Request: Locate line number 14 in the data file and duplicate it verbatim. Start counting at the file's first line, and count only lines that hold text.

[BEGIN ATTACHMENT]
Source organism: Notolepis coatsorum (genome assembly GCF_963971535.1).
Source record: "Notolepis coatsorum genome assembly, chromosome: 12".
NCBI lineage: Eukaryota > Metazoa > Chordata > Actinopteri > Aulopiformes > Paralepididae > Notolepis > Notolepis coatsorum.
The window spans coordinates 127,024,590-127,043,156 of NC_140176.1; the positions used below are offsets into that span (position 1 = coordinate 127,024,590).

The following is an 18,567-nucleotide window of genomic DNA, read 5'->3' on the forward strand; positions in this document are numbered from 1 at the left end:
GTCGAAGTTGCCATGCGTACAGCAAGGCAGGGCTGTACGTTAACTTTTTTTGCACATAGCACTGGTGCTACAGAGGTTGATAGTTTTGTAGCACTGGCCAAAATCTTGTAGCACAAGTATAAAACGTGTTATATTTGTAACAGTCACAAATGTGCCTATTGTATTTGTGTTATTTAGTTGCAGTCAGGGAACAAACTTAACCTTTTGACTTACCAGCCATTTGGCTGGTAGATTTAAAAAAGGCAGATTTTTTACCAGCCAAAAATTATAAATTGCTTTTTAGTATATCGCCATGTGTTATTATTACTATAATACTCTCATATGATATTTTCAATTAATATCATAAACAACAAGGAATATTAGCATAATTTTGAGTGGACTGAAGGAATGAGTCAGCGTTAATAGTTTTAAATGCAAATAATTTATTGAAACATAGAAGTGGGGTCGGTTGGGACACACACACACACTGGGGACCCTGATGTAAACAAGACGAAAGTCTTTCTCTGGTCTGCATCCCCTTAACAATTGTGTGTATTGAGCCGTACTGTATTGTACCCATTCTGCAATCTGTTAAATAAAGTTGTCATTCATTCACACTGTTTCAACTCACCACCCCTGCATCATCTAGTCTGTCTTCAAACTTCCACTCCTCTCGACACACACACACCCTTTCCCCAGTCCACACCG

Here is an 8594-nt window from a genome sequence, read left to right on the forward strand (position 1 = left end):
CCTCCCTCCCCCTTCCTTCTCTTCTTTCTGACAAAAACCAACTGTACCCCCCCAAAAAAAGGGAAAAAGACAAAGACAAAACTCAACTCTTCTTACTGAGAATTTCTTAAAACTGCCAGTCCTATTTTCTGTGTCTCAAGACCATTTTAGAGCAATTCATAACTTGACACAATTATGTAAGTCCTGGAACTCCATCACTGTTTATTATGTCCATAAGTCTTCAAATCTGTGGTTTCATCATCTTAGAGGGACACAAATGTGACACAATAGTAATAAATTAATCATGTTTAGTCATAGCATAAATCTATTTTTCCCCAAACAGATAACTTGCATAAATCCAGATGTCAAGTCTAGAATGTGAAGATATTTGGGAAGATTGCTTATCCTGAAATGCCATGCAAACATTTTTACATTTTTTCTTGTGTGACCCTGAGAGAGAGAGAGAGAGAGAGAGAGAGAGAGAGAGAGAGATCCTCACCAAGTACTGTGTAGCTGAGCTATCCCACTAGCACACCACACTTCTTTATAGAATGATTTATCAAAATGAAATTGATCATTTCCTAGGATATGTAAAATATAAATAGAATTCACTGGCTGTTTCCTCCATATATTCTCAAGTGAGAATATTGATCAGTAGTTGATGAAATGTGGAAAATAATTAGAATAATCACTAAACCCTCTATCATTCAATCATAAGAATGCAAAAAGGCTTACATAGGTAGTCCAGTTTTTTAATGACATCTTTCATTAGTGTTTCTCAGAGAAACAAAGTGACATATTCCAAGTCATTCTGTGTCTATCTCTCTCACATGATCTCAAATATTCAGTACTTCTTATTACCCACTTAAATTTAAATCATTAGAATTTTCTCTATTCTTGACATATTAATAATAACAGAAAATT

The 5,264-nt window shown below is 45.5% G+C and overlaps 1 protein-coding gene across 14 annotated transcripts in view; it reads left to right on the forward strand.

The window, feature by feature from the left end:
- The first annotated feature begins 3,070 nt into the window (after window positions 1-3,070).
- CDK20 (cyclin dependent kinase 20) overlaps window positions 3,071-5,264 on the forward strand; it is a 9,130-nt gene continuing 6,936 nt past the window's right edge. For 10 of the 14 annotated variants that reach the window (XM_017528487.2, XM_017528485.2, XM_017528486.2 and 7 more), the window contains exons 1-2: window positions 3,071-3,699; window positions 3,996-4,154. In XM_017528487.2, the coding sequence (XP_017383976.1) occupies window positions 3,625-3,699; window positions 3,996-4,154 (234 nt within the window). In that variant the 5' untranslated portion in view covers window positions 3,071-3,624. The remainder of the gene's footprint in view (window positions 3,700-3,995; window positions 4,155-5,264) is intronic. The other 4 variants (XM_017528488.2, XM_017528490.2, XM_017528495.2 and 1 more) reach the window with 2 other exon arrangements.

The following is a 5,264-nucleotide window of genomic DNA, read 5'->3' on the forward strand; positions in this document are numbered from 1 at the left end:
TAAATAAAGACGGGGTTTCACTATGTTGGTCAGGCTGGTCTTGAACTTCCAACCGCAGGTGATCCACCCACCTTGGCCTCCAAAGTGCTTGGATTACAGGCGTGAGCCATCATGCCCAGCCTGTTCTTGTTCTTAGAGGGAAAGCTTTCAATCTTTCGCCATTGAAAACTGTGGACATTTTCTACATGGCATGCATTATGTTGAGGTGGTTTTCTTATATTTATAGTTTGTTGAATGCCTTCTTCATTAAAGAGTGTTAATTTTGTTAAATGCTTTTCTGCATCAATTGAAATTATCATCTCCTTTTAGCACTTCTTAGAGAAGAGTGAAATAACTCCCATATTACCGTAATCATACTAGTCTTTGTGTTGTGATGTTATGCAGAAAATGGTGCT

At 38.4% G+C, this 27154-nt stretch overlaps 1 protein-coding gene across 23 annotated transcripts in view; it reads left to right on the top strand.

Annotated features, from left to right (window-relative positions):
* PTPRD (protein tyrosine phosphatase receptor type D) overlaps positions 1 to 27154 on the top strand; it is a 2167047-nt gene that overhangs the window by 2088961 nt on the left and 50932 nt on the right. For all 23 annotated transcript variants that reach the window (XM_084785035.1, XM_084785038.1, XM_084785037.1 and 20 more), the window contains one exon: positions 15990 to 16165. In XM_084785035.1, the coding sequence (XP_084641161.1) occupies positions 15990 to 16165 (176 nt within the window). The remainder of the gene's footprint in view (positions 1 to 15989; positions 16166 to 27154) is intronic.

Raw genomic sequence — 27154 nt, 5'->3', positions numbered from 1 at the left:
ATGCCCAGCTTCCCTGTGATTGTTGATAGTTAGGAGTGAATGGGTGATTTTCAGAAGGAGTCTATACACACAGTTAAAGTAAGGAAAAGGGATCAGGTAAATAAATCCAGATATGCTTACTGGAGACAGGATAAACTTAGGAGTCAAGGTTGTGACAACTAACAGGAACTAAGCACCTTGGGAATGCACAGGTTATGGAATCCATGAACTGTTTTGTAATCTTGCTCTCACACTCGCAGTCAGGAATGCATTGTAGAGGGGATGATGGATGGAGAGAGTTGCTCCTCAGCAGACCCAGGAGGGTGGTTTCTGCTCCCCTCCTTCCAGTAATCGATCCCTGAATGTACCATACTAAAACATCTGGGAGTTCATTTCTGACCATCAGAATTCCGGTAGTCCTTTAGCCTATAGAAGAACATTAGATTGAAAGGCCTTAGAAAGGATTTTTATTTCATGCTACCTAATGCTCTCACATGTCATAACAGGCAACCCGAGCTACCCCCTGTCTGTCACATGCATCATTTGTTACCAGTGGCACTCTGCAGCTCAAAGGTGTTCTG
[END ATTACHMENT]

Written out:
TAAATAAAGACGGGGTTTCACTATGTTGGTCAGGCTGGTCTTGAACTTCCAACCGCAGGTGATCCACCCACCTTGGCCTCCAAAGTGCTTGGATTACAGGCGTGAGCCATCATGCCCAGCCTGTTCTTGTTCTTAGAGGGAAAGCTTTCAATCTTTCGCCATTGAAAACTGTGGACATTTTCTACATGGCATGCATTATGTTGAGGTGGTTTTCTTATATTTATAGTTTGTTGAATGCCTTCTTCATTAAAGAGTGTTAATTTTGTTAAATGCTTTTCTGCATCAATTGAAATTATCATCTCCTTTTAGCACTTCTTAGAGAAGAGTGAAATAACTCCCATATTACCGTAATCATACTAGTCTTTGTGTTGTGATGTTATGCAGAAAATGGTGCT